I will freely admit that I absolutely adored [Spider-Man 3] when it came out last summer. In fact, I saw it five times in the theatre (not my fault, they kept inviting me to press events). I never got bored with it, and I hadn’t burned myself out on it either. I gave it an A+, which was maybe a little bit too high ... Had [director Sam] Raimi and the producers been given more time, a lot of the minor details that clunk up the plot could've been ironed out and the movie would have been smoother, but it's still one of the year's best.
Whatever, pal -- it's your list. I don't even want to know how Paramount enticed Elliott's hard-on for the bookends Transformers ("I can’t get enough of watching the robots fight and transform") or Sweeney Todd ("The perfect dark depressing musical for those who don’t have as cheery a vision during the holiday season"), but I'm guessing the race for 2008's affections is on behind the scenes; it might take as many as a dozen press invites to climb to No. 1.
In a year when navel contemplation was all the rage among top 10ers, Mesh embarked on a full-scale camping expedition. But not just with an Aristotle quote, the 83rd assessment of the year's moral quandaries and the shopworn Apatow Double-Dip; rather, the critic followed up a couple days later with another Top 10, this time featuring "a few questions that have actually been asked by readers, and several more that I think ought to be asked by somebody." In fairness, he acknowledges the self-indulgence, but it hardly seems to offset the microcosmic annoyance of the passages that follow: "Isn’t There Will Be Blood actually the best movie of 2008?"; "I’m Not There isn’t the best movie of the year? But it’s Todd Haynes! It’s Bob Dylan! It’s Portland!"; "What other movies made your Honorable Mentions list?"; and the inquiry surely on everyone's tongue, "Is There Will Be Blood [No. 1] that much better than No Country for Old Men [No. 2]?"
I won't -- or, more accurately, can't -- excerpt the reply to the latter question; it's too long and involved to risk decontextualization here. Let it suffice to say it is a crystalline example of what makes lists so brutal in the first place: Deconstruction on the basis of rank. These films have nothing in common beyond shooting location, their co-producers and a couple of money-grubbing sociopaths. Mesh prefers Blood's scope and star power to No Country's tight ensemble understatement. Fine. Terrific. Must one negate the other as critics pursue consensus? Must their faint thematic overlaps -- no more or less noteworthy than a couple of strangers both having green eyes -- force some bullshit aesthetic coexistence the way Saving Private Ryan and The Thin Red Line were shamelessly cross-referenced in 1999? I like Blood a lot more than No Country, but is it really better? And are both really better than 50 dozen other films that shared their year of release by little more than coincidence? Is this the best we can do: the same old physics exam, 100 lists at a time, decade after decade? When do we get better?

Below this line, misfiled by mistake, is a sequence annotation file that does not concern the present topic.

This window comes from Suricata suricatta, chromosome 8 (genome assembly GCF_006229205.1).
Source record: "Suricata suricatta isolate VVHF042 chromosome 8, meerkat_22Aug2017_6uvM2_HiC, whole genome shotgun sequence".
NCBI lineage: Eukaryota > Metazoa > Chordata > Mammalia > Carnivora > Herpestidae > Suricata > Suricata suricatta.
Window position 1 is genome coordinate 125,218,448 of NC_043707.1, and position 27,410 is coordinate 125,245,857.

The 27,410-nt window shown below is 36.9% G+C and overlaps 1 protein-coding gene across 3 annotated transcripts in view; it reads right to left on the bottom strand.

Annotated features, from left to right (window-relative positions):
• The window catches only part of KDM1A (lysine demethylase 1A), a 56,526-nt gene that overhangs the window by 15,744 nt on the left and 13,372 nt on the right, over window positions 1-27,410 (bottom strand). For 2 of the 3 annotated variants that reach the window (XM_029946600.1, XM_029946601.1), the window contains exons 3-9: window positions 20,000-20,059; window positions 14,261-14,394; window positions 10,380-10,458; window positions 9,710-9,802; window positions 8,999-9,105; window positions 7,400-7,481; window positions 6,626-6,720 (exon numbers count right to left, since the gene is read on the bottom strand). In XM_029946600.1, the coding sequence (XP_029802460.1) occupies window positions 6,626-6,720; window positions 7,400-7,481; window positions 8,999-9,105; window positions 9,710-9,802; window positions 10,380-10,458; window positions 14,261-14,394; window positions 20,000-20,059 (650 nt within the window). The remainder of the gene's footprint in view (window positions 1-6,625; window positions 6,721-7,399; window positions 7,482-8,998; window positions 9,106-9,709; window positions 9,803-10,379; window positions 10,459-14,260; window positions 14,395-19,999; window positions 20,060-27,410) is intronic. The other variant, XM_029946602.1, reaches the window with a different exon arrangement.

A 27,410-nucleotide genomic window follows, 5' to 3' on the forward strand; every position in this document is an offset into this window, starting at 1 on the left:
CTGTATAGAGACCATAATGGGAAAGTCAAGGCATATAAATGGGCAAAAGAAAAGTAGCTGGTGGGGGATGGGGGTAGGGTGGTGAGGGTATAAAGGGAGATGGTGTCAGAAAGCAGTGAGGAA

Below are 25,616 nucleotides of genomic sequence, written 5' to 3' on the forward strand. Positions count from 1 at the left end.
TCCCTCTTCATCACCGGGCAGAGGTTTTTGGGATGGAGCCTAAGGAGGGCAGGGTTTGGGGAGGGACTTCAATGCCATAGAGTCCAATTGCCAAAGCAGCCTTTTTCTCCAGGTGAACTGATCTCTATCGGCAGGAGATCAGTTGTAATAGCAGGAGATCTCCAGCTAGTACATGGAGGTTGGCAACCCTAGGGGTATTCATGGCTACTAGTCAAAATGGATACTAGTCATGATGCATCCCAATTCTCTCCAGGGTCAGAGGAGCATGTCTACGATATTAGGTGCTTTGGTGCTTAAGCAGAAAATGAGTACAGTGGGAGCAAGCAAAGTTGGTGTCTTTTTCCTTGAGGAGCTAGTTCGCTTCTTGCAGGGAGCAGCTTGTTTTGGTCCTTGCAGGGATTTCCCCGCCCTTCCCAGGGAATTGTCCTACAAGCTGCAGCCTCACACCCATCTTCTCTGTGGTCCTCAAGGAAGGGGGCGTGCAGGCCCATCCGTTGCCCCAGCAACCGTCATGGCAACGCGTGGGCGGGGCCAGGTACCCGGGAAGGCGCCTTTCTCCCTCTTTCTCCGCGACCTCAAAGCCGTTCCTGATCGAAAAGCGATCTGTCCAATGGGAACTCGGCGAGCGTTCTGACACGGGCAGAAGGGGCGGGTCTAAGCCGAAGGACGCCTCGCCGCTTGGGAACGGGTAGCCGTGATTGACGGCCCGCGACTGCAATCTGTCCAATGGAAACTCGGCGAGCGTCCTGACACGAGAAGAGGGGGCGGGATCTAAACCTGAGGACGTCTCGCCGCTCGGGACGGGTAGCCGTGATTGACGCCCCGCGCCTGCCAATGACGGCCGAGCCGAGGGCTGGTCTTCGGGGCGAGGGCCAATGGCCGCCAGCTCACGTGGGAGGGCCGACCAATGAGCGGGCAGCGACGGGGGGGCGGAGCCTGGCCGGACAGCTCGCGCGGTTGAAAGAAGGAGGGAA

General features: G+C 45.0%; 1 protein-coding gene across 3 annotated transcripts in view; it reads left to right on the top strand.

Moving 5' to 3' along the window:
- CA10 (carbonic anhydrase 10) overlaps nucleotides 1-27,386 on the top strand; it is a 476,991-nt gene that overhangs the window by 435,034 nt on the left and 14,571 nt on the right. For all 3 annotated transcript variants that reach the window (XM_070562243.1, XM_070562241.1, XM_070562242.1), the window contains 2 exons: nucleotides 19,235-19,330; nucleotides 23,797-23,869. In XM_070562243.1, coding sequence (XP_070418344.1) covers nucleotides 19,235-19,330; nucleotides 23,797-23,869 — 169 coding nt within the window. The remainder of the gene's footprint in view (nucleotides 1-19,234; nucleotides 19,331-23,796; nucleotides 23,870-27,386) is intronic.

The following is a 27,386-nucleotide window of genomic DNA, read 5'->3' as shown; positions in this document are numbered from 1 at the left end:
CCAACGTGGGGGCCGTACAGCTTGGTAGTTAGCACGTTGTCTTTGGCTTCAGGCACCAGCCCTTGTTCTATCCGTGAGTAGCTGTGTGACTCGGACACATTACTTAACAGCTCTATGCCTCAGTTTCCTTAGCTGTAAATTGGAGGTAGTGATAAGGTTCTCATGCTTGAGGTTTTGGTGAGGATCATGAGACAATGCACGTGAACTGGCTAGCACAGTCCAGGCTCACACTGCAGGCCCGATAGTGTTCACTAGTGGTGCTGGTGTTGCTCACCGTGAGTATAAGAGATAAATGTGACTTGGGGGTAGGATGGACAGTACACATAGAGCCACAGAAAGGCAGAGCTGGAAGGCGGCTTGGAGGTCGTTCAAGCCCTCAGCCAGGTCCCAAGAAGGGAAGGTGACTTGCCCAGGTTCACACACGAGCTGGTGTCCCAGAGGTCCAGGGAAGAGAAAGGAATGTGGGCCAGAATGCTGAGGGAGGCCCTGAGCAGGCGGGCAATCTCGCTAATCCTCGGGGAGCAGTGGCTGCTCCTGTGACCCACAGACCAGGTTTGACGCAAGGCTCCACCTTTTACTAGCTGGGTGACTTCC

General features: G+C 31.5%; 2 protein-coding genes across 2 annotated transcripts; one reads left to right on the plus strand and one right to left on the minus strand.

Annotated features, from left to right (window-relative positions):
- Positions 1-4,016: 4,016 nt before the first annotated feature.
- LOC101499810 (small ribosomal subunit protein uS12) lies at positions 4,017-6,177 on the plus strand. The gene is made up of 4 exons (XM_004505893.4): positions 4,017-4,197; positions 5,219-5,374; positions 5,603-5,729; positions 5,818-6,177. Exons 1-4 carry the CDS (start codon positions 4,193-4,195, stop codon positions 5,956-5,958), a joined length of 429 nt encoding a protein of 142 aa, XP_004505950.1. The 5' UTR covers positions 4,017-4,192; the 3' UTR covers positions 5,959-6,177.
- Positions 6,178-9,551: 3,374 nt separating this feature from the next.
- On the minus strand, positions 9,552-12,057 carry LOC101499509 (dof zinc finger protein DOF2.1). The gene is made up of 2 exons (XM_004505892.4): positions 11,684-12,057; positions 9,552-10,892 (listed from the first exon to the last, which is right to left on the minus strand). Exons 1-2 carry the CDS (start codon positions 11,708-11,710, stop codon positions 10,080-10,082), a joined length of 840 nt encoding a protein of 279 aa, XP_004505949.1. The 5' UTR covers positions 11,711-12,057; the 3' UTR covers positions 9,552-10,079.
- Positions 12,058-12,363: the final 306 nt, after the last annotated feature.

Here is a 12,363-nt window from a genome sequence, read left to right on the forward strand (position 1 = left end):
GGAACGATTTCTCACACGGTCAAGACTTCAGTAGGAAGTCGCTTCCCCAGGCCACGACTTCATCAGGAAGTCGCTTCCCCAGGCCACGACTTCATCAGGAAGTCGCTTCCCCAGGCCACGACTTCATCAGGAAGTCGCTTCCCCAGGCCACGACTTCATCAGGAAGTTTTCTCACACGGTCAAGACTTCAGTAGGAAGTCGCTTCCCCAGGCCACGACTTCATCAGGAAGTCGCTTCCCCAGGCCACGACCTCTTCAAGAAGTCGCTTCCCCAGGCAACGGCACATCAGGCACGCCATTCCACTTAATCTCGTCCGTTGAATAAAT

Sorry, Ben: The above question does not apply to you and the awe-inspiring best-of slideshow that rips the faded "Idiot Listmaker Savant" sash from Roger Friedman's clammy girth and reapportions it to your tender frame. Perhaps it's in the genes, perhaps it's the institutional mandate; either way, your populist, zipper-busting-cum-discerning young man act is breathtakingly fresh:
Superbad: The funniest film of the year, and not just because I sneaked into the background of the party fight scene!
The 11th Hour: The most important documentary of the year. I implore you to see it, as it will open your eyes to the climate crisis facing our planet and challenge you to take action and make a difference.
Atonement: Director Joe Wright is able to masterfully translate the classic WWII-era novel to the big screen and make it feel modern and relevant. Keira Knightley, if you are reading this, will you marry me?
As with the likes of Friedman, Peter Travers and his own father Jeffrey before him, the Top 10 authority speaks for itself. True genius means never having to say you're sorry -- or anything else, for that matter. Enjoy your reign.